“Attractive, multi-faceted, cultural”. This is how illustrator and guest editor Carolina Altavilla describes her home city of Buenos Aires, Argentina. As one of the Latin America’s largest cities, the bustling cosmopolitan has quickly become known as the national centre for politics, culture and technology. Thus, it has rightly become a source of inspiration for the local creative and continues to draw in people from around the globe.
“Since I was a child, I was always struck by the cultural offering in this city of both music and art.”
“I was born in this city and I enjoy my stay in it. I found the places where I feel inspired to create and I usually visit them often,” Altalvilla tells GRAZIA. “I think this city is full of stimuli that keep you motivated and creative.”
For visitors, Altavilla suggests a simple 24-hour itinerary throughout the city. “Breakfast in some remarkable bar and relic of the city: Cafe de los Angelitos, El Gato Negro or Cafe Tortoni. Lunch in a downtown restaurant overlooking the river in Puerto Madero. [In the afternoon] visit a contemporary art gallery and [do] a tour of the Museum of Fine Arts en Recoleta. [In the evening experience] a wine tasting and typical dinner. Following a tango show – enjoy!”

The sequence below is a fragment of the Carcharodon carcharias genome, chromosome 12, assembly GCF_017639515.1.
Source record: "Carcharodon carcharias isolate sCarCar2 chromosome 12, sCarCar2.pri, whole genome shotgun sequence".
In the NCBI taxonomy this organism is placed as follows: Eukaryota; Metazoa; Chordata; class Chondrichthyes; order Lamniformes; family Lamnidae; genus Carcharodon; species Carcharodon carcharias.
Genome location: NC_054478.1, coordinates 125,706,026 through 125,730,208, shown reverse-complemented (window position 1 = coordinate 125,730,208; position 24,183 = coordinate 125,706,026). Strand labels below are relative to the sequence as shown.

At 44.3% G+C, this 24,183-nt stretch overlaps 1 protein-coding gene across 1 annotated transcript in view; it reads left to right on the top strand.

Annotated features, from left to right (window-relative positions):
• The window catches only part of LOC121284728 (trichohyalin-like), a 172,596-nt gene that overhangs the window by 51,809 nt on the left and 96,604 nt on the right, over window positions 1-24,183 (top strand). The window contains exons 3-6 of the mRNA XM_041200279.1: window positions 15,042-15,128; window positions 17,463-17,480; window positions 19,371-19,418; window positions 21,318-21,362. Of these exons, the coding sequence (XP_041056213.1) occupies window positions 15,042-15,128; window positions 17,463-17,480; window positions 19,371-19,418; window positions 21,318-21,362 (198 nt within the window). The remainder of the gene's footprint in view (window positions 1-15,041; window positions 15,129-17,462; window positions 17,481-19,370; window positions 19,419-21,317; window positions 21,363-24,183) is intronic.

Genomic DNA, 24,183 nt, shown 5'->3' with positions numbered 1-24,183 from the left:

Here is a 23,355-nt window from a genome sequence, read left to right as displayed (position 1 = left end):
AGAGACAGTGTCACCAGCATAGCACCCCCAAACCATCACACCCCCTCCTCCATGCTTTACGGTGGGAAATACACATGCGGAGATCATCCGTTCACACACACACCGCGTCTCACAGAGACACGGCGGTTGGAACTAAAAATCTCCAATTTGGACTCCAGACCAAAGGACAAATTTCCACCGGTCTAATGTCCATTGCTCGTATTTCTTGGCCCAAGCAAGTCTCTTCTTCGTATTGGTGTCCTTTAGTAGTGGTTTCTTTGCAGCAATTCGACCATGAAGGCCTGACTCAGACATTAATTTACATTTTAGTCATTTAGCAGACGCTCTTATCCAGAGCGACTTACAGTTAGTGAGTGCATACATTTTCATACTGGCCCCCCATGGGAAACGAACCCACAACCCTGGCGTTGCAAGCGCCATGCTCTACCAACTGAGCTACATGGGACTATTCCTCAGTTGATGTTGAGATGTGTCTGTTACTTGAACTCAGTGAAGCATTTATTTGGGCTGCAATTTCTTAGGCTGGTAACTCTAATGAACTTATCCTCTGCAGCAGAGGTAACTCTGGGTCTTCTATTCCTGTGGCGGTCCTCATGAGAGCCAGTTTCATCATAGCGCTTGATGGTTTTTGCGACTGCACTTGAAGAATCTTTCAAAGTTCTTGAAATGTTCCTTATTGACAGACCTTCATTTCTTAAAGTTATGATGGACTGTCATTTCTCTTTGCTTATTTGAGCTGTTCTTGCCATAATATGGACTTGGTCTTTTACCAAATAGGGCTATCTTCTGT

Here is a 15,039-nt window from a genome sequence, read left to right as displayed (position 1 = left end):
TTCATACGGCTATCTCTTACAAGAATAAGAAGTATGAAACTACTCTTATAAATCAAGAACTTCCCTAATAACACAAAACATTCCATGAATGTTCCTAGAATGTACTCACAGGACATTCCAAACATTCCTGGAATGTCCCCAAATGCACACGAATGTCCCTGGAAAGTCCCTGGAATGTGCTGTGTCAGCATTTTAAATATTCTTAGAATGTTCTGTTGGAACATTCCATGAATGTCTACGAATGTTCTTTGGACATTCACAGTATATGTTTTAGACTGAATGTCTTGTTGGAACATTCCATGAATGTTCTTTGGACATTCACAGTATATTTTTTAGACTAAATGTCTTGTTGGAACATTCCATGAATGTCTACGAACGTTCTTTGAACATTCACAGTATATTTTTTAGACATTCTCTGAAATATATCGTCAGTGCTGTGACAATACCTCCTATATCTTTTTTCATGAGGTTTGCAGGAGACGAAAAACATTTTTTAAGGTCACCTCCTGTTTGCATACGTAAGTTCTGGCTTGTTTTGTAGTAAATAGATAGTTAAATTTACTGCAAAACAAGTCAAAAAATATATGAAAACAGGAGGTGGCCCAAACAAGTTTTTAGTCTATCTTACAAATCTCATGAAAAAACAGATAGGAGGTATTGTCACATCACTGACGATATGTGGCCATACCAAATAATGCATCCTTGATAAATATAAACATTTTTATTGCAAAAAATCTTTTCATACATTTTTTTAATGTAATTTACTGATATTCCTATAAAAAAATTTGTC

While international travel is halted for the near future, the designer instead represents her world virtually, yet no-less colourful than if we were standing in the city-centre.
“I passed the quarantine in Buenos Aires,” she reflects. “My perspective of the city changed during the confinement, since seeing it from the outside, so calm and still was strange. The concept of my illustration focuses on everything that makes up the spirit of Buenos Aires: its melancholic streets full of history that have art nouveau and modern architecture, how tango marked the city forever and how the colours show the audacity to be in constant change.”
Experience the guest editor’s Beunos Aires here.
THE CHARACTERS OF BUENOS AIRES
Born from German immigrants in 1900, Argentine writer, journalist and playwright, Roberto Arlt, felt largely alienated from the people of Buenos Aires. His distance from Argentinian society led the creative to record a world of grotesque, slightly insane characters who revolt against social order – insight into Arlt’s own fascinations. While the writer’s resumé includes several novels, “Aguafuertes porteñas” (translated as “Portenas Etchings”) is his most famous. The 1933 book complies a range of articles published by the local press and features observations of life and society within the cosmopolitan. You’ll instantly be transported to a ’30s era in Buenos Aires.